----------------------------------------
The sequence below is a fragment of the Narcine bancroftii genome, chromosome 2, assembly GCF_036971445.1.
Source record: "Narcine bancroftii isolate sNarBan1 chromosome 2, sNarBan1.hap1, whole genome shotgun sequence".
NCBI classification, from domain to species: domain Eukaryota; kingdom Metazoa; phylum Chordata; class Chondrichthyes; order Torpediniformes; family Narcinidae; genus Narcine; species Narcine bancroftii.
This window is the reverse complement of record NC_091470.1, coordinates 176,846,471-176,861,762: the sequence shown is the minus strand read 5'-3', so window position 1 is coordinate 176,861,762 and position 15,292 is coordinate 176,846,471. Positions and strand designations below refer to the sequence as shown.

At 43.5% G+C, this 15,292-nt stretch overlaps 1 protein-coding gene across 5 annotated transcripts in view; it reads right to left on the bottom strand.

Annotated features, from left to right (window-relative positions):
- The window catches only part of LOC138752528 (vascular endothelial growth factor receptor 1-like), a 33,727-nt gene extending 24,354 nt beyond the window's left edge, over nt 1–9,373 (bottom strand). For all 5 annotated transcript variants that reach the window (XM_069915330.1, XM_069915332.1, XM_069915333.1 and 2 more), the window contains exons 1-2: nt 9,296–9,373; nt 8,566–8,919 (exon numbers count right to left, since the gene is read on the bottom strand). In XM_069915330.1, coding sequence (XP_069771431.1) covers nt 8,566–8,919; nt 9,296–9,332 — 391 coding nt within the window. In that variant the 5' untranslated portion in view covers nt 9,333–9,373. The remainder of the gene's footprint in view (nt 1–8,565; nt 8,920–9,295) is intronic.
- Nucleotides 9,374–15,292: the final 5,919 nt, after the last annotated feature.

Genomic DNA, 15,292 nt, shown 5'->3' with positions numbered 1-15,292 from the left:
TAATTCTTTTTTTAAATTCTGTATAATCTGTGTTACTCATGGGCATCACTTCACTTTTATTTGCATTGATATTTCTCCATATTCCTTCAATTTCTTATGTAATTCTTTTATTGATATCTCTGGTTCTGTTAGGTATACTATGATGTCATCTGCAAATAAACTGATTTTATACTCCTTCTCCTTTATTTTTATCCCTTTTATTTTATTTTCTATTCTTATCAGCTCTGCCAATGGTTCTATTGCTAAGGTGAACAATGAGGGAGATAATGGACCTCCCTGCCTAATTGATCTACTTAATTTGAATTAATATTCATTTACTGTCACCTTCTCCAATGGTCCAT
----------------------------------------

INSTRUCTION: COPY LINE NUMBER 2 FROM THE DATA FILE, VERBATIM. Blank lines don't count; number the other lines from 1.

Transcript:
Source record: "Narcine bancroftii isolate sNarBan1 chromosome 2, sNarBan1.hap1, whole genome shotgun sequence".